Long before he cemented himself as a highly sought-after composer, guitarist, songwriter, and record producer, Tyler Bates resided in a haunted rural Illinois log cabin ranch previously owned by none other than Al Capone. Between two exorcisms on the property and an “odd” job unwittingly digging graves, the multi-talented musician indubitably developed an infinite imagination during his formative years.
“Any time I had to do chores outside at night, I’d run as fast as I could to seek refuge inside a haunted house,” he laughs. “The experience definitely ignited my imagination for creative places.”
With an intrinsic understanding of an environment’s power, perhaps it’s no coincidence that Bates has become not only an artisan at architecting music for film, television, and video games, but an in-demand multi-instrumentalist, writer, and producer. Through the nineties, he logged 1,200-plus live shows in his bands, including Pet, released on Igloo/Atlantic records, under the guidance of Tori Amos, before segueing into the world of film score. He started to make waves by creating the menacing audio backdrop for the popular Zack Snyder Dawn of the Dead reboot in 2004 followed by his soundtrack for the filmmaker’s 300, which remains one of the 21st century’s biggest-selling score albums. His oeuvre expanded to include Watchmen and Sucker Punch both helmed by Snyder, several collaborations with Rob Zombie including The Devil’s Rejects, Halloween, and Halloween II — and Killer Joe directed by Academy Award® winner William Friedkin.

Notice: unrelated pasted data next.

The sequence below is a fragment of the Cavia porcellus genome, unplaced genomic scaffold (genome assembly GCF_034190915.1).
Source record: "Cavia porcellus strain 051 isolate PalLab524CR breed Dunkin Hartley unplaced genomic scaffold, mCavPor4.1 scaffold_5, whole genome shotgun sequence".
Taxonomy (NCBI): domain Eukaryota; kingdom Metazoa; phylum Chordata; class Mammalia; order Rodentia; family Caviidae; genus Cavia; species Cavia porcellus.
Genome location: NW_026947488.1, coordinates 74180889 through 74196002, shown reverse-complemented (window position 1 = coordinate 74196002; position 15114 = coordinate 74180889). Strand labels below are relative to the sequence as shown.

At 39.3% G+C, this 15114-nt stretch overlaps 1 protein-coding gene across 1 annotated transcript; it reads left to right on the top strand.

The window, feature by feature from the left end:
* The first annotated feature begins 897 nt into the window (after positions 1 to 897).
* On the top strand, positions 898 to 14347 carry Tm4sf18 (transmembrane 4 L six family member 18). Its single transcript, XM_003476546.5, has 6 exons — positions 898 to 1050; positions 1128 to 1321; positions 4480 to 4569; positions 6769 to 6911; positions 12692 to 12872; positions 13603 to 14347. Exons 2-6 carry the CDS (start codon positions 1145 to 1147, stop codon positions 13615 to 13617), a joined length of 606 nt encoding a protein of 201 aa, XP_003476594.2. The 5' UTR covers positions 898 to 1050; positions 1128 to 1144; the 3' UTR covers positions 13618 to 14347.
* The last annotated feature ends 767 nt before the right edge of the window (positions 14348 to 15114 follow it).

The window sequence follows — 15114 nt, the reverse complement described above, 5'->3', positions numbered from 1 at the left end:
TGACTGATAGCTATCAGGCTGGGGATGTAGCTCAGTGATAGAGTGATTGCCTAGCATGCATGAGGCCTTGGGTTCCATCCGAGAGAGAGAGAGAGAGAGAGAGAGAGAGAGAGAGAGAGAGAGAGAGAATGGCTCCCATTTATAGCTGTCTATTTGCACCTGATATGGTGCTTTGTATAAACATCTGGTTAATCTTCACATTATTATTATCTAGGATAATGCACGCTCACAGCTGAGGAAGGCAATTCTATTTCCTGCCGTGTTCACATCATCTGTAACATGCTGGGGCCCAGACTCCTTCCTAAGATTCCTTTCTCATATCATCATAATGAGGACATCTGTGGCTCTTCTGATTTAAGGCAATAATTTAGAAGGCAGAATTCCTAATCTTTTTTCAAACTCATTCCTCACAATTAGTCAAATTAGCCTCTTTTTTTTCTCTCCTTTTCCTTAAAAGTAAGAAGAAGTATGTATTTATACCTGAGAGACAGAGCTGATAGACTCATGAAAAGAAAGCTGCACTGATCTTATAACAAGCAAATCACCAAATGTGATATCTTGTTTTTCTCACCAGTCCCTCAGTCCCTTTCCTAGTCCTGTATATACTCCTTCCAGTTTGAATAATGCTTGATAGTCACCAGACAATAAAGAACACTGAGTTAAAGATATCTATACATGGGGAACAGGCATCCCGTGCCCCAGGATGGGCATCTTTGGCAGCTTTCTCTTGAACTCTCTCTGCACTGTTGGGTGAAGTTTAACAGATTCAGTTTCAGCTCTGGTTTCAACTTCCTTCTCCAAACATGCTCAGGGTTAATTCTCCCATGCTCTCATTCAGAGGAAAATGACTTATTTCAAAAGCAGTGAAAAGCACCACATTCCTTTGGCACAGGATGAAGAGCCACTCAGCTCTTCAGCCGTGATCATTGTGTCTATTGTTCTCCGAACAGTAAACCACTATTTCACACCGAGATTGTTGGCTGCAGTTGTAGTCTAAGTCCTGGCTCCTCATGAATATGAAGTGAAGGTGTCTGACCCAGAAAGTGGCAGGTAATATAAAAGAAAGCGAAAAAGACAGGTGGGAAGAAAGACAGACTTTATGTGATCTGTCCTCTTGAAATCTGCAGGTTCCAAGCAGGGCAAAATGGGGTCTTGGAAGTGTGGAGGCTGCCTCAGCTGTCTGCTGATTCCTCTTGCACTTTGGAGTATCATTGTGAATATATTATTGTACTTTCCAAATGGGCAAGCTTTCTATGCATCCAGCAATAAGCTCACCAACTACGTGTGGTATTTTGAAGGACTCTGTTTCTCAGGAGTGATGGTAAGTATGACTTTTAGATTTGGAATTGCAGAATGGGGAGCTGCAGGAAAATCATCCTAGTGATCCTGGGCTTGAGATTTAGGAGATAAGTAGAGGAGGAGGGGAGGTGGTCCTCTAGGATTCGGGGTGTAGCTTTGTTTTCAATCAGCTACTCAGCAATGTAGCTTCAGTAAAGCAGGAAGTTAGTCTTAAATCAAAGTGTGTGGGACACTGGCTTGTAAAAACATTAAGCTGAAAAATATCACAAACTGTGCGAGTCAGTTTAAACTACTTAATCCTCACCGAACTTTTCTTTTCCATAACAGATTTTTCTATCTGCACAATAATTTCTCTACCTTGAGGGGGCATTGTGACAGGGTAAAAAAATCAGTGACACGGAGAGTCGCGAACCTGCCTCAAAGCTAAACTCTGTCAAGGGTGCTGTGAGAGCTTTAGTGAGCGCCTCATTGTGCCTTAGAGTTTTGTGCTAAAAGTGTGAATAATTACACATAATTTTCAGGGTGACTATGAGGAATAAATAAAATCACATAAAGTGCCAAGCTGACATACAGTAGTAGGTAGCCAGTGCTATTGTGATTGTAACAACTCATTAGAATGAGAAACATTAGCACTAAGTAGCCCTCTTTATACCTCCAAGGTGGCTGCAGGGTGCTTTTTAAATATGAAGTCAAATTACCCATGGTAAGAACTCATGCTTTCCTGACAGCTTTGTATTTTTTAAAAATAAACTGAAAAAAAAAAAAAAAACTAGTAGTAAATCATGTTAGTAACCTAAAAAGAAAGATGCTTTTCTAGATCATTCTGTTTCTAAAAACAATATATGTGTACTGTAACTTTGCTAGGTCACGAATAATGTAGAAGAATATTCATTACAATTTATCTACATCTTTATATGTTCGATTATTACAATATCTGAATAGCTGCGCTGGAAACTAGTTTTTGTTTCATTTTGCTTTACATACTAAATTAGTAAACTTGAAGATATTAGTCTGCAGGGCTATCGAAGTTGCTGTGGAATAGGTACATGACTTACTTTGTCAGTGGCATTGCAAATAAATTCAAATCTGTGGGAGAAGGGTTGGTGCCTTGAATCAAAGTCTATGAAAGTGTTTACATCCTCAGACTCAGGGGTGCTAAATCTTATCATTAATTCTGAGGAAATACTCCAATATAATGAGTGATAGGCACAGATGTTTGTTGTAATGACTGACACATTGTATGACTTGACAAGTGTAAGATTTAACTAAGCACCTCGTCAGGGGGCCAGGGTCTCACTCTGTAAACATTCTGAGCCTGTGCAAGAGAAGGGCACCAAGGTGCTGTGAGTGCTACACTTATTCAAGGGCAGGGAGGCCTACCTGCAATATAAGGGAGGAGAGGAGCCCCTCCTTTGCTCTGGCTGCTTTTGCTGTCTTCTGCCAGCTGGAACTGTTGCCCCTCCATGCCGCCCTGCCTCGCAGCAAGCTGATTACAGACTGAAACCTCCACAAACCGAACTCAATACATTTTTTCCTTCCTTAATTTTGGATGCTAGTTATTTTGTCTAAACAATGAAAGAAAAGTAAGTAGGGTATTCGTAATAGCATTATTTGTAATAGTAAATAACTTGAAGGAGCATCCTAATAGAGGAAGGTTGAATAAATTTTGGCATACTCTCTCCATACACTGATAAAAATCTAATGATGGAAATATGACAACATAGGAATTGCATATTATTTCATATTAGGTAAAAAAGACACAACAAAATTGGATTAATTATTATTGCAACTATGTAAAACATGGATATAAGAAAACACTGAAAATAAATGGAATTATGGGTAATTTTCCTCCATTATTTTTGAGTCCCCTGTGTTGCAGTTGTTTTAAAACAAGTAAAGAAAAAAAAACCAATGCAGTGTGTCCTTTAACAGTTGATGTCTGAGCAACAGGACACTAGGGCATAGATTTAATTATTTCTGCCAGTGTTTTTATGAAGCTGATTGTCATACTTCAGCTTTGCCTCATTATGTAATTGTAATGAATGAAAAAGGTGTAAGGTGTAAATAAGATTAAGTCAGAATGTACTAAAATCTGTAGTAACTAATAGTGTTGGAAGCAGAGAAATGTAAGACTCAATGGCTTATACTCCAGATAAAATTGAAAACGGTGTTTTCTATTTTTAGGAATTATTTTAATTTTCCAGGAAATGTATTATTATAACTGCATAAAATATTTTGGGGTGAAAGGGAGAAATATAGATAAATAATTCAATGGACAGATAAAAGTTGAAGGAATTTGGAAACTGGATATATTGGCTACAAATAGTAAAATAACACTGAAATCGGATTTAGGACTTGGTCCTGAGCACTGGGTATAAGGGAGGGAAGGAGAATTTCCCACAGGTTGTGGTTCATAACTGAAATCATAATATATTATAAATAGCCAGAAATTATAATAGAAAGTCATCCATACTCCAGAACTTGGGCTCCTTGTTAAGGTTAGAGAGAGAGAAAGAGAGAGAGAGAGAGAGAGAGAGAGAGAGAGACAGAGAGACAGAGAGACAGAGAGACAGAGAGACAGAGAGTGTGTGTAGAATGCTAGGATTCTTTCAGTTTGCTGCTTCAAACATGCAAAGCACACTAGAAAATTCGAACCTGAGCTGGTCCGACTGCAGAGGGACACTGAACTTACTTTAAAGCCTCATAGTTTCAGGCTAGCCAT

Bates is always seeking what he refers to as “a music moment.”
“It’s a musical event that we as a duo or a group experience together,” he elaborates. “When I meet a director, producer, or artist in my studio, based on our conversation, I’ll often play guitar or create music based solely on that initial exchange of ideas or current events. So, before we engage in the formal process of creating music for a movie, TV show, or an artist album, we’ve already begun a creative conversation that results in actual music as opposed to hypotheticals. It creates excitement. With everything that I do, I try to create a process that is referential to the project we are working on as opposed to pre-existing entities.”
By 2017, his vision would audibly enhance two of the most successful franchises in recent memory: Marvel’s Guardians of the Galaxy and John Wick. In addition to composing for Guardians of the Galaxy Vol. 1 & Vol. 2 and winning a BMI Film Music Award for the first, he co-wrote and produced a fan favorite “disco version” of “Guardians Inferno” [feat. David Hasselhoff], performed the second installment’s score at the 2017 MOSMA Festival in Spain, and crafted the music for the Disney California Adventure attraction Guardians of the Galaxy – Mission Breakout!
“How insane is that?” he smiles. “I never thought I’d be writing music for an attraction at Disneyland. It’s entirely different than working on a film, television show, or even a video game. It was another great challenge and learning experience that I am thankful to have had the opportunity to do.”